Children's Literature - Ken MarantzPandora's story begins when Prometheus steals fire from the gods. King Zeus decides to design a tricky punishment. He creates a very beautiful but very curious woman named Pandora, and sends her to marry Prometheus's brother, Epimetheus. For a wedding gift, he presents them with a magnificent box, but warns them never to open it. Of course, Pandora's curiosity wins out. She opens the box, allowing "trouble bugs" loose into the world. With great effort, however, she manages to save Hope. Marzollo's retelling is spritely, contemporary, filled with clever asides. Along the bottom borders march small birds with their own comments and questions, as a suggested kind of Greek chorus. The blue background scenes are dominated by the actors wearing simple garments in solid colors. Marzollo uses Adobe Photoshop to manipulate Chinese ink and watercolors to suggest collage. Heavy black outlines enhance this effect; conversations are printed without speech balloons with isolated figures. The all-important box is covered with eye-catching decorative symbols reproduced on the endpapers; the birds in the border add a distracting but humorous thread. Marzollo adds a note for parents, teachers, and librarians on how she has aimed this adaptation with a suggestion to turn it into a play.
School Library JournalGr 2-4-In every sense, this is a truly modern retelling of a traditional tale. Its basic themes of curiosity, appreciation, hope, and hardship are successfully broken down for young readers, but the dialogue frequently wanders into the realm of silliness. Lyricism is often sacrificed for simplicity and humor. A Greek chorus of squawking chickens runs along the bottom edge of the page, providing a sometimes-confusing commentary about the action in the tale. The ills that Pandora releases into the world are dubbed "trouble that would now `bug' people on Earth," and they are literally depicted as bugs. Epimetheus is thrilled at Prometheus's theft of fire simply because he could eat hot oatmeal for breakfast. The watercolor and Chinese ink illustrations are colorful but have the look of comic-book art. The characters are stiff and fail to convey the emotions of the story. Lisl Weil's Pandora's Box (S & S, 1986) also uses modern, accessible language, without wandering into the realm of the ridiculous.-Jill Heritage Maza, Greenwich High School, CT Copyright 2006 Reed Business Information.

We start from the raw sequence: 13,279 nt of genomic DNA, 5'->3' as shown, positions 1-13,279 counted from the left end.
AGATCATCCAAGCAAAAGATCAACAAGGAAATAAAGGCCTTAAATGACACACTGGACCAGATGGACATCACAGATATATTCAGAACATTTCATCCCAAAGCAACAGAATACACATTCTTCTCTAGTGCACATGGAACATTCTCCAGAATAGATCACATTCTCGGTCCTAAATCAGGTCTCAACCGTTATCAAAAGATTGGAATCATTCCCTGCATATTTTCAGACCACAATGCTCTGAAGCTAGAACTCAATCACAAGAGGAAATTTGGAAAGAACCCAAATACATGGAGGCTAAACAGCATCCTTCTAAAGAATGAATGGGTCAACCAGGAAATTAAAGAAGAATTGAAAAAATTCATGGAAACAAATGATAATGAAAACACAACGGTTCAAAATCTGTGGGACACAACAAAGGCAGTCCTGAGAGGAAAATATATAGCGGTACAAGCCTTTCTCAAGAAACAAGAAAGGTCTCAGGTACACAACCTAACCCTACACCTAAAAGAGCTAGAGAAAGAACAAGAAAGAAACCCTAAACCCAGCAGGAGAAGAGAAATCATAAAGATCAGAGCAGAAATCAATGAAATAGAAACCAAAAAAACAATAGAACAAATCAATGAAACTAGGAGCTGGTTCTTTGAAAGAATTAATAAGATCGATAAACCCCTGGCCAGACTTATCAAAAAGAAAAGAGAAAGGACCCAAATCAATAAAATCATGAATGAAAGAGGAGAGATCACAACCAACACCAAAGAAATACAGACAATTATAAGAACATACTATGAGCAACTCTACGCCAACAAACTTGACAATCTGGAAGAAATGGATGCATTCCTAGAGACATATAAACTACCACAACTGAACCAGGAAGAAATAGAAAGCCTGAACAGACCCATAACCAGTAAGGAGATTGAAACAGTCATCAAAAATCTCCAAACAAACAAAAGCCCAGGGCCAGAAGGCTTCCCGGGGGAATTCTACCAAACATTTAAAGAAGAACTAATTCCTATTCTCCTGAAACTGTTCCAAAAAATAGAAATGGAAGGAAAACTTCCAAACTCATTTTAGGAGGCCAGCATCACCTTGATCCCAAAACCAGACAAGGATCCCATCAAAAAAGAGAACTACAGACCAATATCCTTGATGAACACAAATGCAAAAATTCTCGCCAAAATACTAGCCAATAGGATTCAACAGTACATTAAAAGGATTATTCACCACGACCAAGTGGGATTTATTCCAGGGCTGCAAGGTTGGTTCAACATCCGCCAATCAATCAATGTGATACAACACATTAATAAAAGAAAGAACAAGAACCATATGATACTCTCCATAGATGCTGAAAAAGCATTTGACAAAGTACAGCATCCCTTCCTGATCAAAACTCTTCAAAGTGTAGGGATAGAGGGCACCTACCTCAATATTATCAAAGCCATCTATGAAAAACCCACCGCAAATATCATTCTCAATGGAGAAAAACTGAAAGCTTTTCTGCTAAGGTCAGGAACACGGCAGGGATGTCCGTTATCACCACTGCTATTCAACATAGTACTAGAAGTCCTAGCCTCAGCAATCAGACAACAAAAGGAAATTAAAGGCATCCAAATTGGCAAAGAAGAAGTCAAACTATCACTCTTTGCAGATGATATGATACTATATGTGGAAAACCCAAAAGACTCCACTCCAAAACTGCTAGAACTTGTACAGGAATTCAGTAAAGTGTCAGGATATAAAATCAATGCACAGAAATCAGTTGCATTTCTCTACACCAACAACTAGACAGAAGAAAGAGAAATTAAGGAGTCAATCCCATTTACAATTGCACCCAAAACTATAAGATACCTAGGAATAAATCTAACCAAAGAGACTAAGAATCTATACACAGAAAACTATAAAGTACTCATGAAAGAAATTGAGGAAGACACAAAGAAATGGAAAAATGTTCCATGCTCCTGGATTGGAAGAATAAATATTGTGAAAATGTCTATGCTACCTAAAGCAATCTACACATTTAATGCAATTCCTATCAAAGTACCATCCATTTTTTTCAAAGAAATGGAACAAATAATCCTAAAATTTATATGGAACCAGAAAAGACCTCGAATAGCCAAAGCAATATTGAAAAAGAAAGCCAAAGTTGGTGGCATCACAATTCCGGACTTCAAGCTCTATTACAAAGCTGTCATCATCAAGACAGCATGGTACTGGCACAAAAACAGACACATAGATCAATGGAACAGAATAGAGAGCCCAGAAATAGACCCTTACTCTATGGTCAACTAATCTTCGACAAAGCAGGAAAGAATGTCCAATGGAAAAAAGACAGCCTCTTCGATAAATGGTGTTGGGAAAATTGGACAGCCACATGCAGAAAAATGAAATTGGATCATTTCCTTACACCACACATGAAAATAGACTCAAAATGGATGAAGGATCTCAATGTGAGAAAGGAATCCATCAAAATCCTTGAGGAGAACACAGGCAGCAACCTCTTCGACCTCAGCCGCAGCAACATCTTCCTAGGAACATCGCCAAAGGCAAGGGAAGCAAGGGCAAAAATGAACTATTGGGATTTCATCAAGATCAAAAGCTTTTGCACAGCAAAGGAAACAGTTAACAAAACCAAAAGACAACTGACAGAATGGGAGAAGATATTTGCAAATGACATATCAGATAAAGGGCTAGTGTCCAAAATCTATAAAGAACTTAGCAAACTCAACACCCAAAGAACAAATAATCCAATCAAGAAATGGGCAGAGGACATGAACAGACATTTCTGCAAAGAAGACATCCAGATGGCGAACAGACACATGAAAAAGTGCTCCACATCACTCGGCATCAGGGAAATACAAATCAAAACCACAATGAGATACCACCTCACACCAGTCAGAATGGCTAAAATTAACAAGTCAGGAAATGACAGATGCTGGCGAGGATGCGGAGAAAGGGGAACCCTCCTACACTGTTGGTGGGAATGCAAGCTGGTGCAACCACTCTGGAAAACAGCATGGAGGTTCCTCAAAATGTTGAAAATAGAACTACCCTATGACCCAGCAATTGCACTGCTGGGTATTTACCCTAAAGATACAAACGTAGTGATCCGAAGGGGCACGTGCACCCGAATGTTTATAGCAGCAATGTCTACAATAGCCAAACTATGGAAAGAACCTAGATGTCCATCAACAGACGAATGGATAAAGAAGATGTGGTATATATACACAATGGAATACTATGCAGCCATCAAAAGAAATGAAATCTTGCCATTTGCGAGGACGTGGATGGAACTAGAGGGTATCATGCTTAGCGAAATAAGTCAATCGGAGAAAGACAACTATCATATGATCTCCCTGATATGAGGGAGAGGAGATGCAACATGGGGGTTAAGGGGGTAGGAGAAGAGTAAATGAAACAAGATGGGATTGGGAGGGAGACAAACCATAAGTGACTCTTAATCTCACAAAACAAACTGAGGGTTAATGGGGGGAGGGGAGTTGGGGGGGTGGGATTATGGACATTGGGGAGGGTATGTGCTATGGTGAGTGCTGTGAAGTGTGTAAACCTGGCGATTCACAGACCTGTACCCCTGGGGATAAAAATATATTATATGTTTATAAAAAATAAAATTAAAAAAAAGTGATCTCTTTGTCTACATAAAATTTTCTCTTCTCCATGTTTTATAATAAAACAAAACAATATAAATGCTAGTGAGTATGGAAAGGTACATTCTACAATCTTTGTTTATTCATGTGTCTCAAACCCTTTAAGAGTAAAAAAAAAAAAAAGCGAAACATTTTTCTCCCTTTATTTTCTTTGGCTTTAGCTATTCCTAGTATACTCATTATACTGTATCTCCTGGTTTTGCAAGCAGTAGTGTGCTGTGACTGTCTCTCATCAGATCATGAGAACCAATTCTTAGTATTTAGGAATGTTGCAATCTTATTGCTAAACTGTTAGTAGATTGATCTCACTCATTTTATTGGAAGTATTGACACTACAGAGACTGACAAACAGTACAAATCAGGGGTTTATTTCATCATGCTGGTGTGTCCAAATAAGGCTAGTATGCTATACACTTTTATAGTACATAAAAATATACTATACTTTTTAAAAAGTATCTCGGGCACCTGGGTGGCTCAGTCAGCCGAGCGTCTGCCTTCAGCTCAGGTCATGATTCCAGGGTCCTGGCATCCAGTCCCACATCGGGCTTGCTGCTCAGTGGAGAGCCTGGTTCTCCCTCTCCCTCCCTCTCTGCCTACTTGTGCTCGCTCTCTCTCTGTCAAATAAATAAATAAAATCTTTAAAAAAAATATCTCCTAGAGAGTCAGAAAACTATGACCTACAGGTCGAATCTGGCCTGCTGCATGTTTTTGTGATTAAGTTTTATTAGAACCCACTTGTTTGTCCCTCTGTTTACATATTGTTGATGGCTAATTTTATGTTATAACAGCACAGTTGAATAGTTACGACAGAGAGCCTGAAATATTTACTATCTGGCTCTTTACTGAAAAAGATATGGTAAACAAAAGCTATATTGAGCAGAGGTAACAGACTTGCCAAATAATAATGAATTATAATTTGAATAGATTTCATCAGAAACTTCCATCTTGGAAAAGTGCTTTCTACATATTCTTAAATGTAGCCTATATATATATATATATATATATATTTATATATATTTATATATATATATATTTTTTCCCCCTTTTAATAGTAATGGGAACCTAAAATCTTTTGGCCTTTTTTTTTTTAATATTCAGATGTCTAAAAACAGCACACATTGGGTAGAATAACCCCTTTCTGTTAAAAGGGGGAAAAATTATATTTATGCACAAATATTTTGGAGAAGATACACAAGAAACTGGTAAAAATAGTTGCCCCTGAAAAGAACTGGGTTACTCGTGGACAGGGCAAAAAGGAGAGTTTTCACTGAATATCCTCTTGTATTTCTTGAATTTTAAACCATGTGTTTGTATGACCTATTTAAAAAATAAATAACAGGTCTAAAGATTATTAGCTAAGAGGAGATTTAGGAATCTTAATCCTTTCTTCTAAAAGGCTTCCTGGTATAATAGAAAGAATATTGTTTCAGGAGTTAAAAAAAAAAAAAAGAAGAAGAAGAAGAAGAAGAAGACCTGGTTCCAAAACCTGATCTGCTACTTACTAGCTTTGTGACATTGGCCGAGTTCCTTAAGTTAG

Meet the Author
Jean Marzollo is the author of over one hundred books, including the best-selling, award-winning I SPY books.
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